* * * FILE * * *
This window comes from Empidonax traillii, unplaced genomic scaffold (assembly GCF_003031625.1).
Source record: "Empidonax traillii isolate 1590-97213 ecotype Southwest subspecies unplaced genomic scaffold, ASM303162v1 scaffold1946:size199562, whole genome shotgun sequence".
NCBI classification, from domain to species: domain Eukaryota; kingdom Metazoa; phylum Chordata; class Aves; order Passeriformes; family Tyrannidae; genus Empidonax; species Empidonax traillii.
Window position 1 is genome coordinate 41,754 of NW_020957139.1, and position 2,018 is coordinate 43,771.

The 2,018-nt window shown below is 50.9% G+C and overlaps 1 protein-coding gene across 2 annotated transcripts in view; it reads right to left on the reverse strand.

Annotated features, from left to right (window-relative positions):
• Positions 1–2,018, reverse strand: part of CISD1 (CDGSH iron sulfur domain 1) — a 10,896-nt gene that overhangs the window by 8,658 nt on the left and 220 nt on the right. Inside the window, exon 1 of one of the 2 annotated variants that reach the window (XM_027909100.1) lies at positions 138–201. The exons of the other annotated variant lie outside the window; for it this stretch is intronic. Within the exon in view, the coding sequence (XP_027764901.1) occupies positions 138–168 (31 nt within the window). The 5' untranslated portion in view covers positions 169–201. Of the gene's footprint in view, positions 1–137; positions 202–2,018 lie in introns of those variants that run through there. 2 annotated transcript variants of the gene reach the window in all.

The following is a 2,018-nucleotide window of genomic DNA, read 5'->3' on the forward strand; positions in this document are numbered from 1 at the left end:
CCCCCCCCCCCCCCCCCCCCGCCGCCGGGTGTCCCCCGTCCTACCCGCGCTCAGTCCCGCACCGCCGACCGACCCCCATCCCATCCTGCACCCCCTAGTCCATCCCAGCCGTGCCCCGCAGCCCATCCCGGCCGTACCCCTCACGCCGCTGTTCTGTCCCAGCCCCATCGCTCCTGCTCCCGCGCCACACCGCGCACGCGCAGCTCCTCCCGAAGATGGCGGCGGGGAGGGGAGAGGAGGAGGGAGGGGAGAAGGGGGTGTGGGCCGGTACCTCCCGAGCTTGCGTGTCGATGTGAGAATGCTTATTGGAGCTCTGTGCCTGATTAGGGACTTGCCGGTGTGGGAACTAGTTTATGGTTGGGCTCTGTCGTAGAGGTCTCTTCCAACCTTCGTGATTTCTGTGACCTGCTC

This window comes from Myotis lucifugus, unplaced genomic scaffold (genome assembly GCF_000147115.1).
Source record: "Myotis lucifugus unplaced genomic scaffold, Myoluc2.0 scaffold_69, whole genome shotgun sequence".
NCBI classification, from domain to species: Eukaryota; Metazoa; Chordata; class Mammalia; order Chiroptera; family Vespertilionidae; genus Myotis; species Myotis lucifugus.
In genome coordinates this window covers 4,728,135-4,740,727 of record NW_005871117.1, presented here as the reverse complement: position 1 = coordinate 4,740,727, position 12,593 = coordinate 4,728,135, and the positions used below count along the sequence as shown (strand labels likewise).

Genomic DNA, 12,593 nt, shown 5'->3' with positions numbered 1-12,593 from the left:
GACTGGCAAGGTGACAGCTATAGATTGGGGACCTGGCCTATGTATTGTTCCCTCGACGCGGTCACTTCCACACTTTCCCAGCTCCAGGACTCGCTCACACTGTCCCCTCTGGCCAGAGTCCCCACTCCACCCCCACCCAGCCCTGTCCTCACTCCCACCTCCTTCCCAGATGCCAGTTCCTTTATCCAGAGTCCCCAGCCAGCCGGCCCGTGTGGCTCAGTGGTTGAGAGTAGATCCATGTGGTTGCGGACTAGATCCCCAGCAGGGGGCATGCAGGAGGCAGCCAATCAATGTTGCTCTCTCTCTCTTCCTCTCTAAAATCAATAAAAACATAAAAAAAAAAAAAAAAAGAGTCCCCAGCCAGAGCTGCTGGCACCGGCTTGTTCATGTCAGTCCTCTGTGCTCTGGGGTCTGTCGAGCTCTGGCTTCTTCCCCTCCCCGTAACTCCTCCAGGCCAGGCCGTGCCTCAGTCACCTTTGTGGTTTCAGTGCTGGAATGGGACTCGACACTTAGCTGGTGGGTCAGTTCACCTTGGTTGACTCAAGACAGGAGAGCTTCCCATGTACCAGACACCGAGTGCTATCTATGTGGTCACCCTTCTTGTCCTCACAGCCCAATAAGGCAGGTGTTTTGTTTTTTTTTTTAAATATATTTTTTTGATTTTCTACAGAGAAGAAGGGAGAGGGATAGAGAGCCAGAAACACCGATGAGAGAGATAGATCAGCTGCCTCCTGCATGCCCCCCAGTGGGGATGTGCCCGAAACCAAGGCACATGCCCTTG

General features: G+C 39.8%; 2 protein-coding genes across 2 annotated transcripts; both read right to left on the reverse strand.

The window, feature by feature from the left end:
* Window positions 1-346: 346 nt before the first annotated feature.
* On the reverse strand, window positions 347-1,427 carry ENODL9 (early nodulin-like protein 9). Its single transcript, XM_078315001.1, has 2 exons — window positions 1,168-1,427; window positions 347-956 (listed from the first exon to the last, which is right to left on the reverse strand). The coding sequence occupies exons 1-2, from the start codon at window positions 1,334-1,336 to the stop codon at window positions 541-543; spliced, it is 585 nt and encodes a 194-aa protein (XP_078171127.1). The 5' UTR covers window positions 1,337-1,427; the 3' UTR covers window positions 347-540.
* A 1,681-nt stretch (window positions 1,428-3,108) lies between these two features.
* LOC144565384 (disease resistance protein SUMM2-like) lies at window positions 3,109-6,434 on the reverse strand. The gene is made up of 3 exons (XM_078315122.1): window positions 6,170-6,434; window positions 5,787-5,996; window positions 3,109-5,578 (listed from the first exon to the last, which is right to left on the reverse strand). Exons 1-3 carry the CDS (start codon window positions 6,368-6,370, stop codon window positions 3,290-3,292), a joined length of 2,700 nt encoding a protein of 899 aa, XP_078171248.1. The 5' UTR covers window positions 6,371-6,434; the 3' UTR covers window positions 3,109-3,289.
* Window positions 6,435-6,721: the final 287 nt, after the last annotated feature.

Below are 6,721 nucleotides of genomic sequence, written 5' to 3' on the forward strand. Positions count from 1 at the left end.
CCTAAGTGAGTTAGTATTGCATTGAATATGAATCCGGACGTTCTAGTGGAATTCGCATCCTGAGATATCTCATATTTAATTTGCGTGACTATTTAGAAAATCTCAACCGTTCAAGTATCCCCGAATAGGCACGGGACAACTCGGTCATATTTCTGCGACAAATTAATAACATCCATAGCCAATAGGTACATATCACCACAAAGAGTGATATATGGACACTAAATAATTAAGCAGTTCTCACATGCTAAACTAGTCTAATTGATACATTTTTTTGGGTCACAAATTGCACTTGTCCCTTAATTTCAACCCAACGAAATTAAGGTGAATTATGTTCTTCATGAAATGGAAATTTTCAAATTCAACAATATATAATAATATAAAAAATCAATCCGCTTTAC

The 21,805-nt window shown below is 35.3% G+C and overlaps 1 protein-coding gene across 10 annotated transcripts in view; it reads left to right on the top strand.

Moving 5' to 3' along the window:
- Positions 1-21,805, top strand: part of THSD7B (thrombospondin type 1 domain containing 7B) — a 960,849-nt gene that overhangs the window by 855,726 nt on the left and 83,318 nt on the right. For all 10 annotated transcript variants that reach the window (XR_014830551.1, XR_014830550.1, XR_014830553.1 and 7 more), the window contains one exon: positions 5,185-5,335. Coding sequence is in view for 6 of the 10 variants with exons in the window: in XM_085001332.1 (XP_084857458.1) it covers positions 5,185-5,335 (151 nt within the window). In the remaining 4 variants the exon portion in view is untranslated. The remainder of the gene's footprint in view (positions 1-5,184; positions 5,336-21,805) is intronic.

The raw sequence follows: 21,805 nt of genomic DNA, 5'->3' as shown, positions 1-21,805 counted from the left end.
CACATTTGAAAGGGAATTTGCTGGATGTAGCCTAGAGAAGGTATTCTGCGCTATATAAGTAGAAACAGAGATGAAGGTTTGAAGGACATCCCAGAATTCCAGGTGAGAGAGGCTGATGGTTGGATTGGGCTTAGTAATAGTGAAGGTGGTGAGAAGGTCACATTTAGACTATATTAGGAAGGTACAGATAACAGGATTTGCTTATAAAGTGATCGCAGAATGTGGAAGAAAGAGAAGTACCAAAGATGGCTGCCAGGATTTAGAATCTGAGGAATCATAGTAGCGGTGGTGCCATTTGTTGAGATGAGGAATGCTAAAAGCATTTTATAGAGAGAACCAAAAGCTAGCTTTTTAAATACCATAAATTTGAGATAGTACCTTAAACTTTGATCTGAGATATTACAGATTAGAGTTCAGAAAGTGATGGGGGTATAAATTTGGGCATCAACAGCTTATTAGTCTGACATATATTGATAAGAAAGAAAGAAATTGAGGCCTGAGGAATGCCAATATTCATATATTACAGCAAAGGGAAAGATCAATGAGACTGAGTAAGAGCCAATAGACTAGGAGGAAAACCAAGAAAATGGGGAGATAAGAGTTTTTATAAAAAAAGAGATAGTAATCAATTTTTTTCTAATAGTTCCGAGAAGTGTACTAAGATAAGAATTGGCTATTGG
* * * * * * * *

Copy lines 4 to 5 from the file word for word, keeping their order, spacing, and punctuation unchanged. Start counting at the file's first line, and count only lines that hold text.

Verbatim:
Window position 1 is genome coordinate 41,754 of NW_020957139.1, and position 2,018 is coordinate 43,771.

The 2,018-nt window shown below is 50.9% G+C and overlaps 1 protein-coding gene across 2 annotated transcripts in view; it reads right to left on the reverse strand.